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Donner Party
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The Donner Party

One of the biggest epic fails in American history was flawlessly executed in late fall of 1846. The story of the Donner Party is about as American pioneer as you can get. A group of middle-class farming families decides that they could do even better for themselves if they picked up stakes and headed west to California along the legendary Oregon Trail. But rather than colonizing the Golden State they ended up cannibalizing one another. Sometimes life works in mysterious ways.  

The Donners made every mistake in the book. They started too late in the year, they overloaded their wagons, and the biggest bonehead move of all is that they decided on a shortcut that landed them in the history books for all of the wrong reasons.


The Donner family teamed up with the Reed family in Illinois to make their journey west to California. Leaving on April 6, 1846, which was considered late in the jumping offseason, the Donner-Reed Party was following the advice from a book called 'The Emigrant's Guide to Oregon and California' by Landsford W. Hastings, that guaranteed a shortcut through the mountains of the Great Basin that was supposed to shave off 300 miles from the journey.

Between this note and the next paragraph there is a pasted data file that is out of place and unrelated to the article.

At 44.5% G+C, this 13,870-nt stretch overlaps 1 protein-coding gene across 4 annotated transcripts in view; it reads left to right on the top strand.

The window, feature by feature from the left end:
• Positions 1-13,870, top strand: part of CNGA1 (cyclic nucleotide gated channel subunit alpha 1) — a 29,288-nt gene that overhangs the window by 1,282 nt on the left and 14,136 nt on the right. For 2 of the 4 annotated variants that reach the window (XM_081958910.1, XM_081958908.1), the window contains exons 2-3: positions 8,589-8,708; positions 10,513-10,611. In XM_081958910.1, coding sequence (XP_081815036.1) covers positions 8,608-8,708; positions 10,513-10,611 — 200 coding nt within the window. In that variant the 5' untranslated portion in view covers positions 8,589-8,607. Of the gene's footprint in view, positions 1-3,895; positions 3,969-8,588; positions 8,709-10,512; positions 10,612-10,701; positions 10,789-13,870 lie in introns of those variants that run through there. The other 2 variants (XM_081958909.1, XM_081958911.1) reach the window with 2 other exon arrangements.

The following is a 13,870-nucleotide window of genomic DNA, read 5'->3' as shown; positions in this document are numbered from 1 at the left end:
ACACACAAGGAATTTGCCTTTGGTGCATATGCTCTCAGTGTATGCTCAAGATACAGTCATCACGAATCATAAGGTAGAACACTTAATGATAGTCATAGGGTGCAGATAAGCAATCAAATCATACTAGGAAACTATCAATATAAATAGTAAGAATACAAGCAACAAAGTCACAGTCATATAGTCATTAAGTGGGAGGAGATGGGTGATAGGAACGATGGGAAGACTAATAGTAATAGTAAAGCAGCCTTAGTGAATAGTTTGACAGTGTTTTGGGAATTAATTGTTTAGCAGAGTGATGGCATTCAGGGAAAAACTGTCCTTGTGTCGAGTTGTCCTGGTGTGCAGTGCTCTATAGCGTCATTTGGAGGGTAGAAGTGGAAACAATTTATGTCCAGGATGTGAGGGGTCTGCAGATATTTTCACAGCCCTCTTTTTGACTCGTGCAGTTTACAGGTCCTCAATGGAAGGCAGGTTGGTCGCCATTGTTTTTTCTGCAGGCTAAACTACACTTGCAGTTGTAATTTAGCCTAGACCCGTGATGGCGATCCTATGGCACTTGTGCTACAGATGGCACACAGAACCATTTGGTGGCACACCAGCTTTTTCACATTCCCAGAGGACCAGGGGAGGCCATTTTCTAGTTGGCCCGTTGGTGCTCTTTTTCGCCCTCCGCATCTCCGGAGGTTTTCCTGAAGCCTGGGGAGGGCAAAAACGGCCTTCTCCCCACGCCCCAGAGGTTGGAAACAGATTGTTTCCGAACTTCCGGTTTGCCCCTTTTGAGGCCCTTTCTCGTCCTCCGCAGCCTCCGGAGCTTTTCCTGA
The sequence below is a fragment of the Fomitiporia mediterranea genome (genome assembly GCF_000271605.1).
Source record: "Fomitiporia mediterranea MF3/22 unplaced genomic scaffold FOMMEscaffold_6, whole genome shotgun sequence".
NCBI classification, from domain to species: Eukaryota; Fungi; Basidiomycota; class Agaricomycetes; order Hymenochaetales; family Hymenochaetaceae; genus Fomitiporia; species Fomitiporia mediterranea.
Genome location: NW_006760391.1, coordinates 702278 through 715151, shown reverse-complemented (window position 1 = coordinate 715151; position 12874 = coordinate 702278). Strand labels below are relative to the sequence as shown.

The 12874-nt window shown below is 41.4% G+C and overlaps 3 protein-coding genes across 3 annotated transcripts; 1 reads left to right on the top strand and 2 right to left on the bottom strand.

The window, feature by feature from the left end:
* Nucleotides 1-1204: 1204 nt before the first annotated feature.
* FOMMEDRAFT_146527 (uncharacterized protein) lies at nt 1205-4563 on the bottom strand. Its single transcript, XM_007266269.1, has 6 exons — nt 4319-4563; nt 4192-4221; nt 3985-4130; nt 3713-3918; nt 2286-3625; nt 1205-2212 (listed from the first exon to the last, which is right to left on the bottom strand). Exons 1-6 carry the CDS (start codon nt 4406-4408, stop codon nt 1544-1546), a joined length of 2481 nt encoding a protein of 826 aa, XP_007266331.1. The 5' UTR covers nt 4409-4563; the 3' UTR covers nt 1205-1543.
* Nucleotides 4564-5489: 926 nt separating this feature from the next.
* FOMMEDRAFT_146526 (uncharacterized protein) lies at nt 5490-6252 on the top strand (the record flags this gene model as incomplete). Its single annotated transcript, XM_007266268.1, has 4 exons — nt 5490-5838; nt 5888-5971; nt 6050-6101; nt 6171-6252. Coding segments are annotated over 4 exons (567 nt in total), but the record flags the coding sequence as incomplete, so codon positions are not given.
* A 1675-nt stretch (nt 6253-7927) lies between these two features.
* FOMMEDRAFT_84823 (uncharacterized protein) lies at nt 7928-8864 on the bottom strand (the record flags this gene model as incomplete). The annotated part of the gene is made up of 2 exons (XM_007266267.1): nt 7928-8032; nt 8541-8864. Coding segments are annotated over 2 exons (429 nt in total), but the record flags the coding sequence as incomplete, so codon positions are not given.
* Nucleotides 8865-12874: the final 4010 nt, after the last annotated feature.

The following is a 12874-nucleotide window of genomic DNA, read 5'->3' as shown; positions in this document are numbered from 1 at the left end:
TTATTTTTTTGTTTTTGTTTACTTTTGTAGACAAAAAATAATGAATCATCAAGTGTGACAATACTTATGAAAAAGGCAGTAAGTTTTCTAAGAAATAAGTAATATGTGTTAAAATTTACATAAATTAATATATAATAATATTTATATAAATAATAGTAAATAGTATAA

The problem was that Hastings had never been even seen "his route". He was just totally making it up in order to sell guidebooks to gullible pioneers. When the Donners set out from Independence, Missouri, their pioneer caravan included 32 men, women, and children. But like most 19th century pioneers, they were no country hicks. Donner was a landowner back in Illinois and Reed, a wealthy businessman.  While most pioneers threw all their junk in a simple wood wagon, the Reeds traveled in the Rolls Royce of covered wagons. Reed's wagon was two stories with all of the latest luxuries-- including a built-in stove, spring seating for the rough roads, and bunk beds. Reed's 12-year-old daughter dubbed it 'The Pioneer Palace Car'.